Under these circumstances, Muslim voters were still highly dispersed. They were not distributed to Islamic parties. Collectively, Islamic parties were able to marshal only 37 percent (1999), 38 percent (2004), and 24 percent (2009) of the total votes. This means that there were Muslims who voted for non Muslim-based parties.
In other words, the political position of Islam remained fluid. As such, because Muslims gave their supports to Yudhoyono instead of Amien Rais or Hamzah Haz, two notable Muslim leaders, in the 2004 presidential election.
With regard to the Islamic factor, Yudhoyono's 2009 victory did not differ from that of the 2004 presidential election. Almost all Islamic and Muslim-based parties like the Prosperous Justice Party (PKS), the National Mandate Party (PAN), the United Development Party (PPP) and the National Awakening Party (PKB) supported Yudhoyono, even though Kalla was perceived to have more Islamic credentials. But Kalla seemed to have the unofficial support of many leaders of non-political Islamic organizations such as Nahdlatul Ulama and Muhammadiyah.
The fluidity of Islam in politics became stronger considering the fact that there is always a gap between the leaders and their followers when it comes to voting. Not long after all Islamic and Muslim-based parties gave their allegiances of support for Yudhoyono, many of their leaders said that they could not guarantee that party members would vote the way they would. Even more so, they could not guarantee that party organs would follow their direction. This made the dispersion of votes among Muslims inevitable.
The same story went for non-party Islamic organizations. The unofficial demonstration of support of some of Nahdatul Ulama and Muhammadiyah leaders to either Megawati or Kalla were not fully shared by the Muslim community at the grass- roots level. An independent pollster who conducted a quick count and exit poll indicated that around 16 percent of the Nahdlatul Ulama's votes went to Kalla, 26 percent to Megawati, and 60 percent to Yudhoyono. The distribution of Muhammadiyah support was not significantly different: 19 percent to Kalla, 23 percent to Megawati, and 59 percent to Yudhoyono.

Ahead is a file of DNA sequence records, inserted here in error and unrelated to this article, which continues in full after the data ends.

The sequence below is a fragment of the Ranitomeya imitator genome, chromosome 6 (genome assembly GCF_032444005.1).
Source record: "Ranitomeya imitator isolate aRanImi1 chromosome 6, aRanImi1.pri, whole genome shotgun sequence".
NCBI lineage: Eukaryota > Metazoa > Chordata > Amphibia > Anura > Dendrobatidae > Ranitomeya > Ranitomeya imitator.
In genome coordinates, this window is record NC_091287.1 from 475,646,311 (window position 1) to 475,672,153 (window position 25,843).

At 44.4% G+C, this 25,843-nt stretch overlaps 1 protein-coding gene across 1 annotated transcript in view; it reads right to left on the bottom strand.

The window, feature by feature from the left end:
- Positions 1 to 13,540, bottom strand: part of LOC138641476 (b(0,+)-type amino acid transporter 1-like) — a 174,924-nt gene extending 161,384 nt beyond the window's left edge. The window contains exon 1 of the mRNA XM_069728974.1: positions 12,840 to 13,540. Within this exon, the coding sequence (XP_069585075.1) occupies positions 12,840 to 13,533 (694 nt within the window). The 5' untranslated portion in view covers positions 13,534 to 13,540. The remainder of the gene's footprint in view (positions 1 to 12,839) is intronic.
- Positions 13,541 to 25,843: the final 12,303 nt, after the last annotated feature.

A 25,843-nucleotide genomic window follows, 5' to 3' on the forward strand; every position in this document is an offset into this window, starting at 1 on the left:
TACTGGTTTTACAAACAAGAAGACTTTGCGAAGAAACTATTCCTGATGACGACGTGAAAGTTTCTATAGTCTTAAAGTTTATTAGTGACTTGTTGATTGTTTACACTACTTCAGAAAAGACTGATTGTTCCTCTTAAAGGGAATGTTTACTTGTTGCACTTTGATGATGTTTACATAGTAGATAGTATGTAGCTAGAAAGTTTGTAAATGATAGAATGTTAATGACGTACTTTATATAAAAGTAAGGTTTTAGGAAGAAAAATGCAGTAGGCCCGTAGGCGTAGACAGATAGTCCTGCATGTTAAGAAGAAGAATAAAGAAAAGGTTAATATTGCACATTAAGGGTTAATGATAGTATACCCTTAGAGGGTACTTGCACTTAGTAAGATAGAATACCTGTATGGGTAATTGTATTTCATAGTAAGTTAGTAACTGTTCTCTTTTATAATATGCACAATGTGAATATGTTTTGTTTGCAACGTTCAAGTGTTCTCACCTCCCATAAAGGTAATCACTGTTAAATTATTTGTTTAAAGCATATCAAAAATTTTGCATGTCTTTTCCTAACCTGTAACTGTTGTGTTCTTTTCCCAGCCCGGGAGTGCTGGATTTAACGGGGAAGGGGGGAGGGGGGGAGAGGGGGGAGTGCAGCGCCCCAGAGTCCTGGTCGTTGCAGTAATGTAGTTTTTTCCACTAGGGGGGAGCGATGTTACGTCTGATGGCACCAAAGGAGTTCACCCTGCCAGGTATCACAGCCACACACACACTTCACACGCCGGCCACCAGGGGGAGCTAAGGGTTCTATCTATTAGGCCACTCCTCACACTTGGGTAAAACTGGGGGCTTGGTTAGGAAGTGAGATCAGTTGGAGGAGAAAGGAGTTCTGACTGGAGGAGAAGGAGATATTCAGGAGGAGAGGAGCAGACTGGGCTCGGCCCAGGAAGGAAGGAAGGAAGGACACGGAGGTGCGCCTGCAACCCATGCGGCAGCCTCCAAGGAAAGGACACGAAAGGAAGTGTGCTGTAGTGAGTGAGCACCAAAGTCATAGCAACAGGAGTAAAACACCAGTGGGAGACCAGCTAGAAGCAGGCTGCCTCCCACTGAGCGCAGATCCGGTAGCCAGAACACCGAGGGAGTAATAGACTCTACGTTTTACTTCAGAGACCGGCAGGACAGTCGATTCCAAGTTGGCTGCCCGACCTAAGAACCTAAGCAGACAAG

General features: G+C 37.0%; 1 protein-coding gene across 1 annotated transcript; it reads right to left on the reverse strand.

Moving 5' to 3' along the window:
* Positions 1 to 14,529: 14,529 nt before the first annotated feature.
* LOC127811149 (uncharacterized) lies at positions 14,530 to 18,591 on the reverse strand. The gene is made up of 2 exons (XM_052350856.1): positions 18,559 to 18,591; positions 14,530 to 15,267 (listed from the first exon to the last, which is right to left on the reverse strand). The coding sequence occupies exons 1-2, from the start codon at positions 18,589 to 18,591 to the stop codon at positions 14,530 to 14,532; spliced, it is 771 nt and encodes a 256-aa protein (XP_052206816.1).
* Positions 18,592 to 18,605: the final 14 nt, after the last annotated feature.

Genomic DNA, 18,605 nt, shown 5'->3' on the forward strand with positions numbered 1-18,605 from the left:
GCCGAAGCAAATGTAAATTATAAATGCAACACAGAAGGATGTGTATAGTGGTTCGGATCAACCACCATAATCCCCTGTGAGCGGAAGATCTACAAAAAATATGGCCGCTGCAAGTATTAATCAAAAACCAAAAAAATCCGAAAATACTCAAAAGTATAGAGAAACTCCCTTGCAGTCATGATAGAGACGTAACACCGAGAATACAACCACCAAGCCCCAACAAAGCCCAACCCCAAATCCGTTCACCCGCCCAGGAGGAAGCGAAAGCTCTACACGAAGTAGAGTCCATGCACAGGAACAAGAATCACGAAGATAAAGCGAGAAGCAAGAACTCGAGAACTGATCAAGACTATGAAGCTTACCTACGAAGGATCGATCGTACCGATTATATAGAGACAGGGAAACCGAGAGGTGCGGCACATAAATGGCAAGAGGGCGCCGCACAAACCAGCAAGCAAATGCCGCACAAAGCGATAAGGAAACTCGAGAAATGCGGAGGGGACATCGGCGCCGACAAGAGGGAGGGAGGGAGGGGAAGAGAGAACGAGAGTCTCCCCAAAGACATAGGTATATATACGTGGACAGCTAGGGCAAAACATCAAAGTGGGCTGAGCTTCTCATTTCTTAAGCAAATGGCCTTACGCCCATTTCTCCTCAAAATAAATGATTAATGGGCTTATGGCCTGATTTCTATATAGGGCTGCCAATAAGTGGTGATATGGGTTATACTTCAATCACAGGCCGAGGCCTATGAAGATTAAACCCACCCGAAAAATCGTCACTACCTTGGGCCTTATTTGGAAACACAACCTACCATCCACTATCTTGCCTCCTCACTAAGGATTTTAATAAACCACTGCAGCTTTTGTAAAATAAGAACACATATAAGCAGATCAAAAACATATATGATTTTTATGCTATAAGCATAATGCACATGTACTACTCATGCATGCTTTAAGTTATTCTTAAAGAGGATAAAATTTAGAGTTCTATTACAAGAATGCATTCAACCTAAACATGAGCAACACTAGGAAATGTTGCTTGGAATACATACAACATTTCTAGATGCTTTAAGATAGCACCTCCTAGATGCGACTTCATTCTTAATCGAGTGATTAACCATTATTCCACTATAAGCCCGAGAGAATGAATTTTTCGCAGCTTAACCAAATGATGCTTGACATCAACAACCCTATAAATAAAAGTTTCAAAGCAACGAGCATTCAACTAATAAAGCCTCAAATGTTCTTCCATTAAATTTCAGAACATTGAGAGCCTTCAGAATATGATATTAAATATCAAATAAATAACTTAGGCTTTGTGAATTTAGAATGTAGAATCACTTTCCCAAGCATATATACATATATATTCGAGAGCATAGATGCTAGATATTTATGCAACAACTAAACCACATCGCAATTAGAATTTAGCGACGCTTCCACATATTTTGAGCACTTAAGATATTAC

What does this fluidity of Islam mean for Yudhoyono's presidential triumph? One can always argue differently, but I would like to propose that it was Yudhoyono himself who had made the majority of voters attracted to him. Backed by a very well-financed campaign machinery, a targeted percentage of votes in the high 50s or low 60s was easily reachable.
Should this be the case, it can be said that Islam did not play an important role in Yudhoyono's road to victory. A number of religious sentiments, such as the issue of head covering or even religion itself, that were brought to surface, did not seem to influence voters.
However, it would be a mistake to assume that Islam has no function whatsoever in Indonesian politics. Certainly, Islam still has a certain degree of influence in our day-to-day politics, but many Muslims were simply overwhelmed by the political presence of Yudhoyono.
This is not something that Yudhoyono does not notice. Because of that, he does not feel especially grateful to Islamic parties or his Muslim voters. Likewise, he would not punish those who supported his rivals.
His principal reasoning in allocating the available resources, including the Cabinet posts, will be to create a decent and workable arrangement to ensure that his policies will not be challenged in parliament and on the street.
Because of this, Yudhoyono is likely to create a delicate balance among the existing political forces. His leaning toward left or right, liberalism or conservatism, Islamism or secularism - if all these terms are appropriate and able to capture the nuance and substance of our socioeconomic and political realities - will be determined by what he perceives necessary.
The writer is a professor of political science at the State Islamic University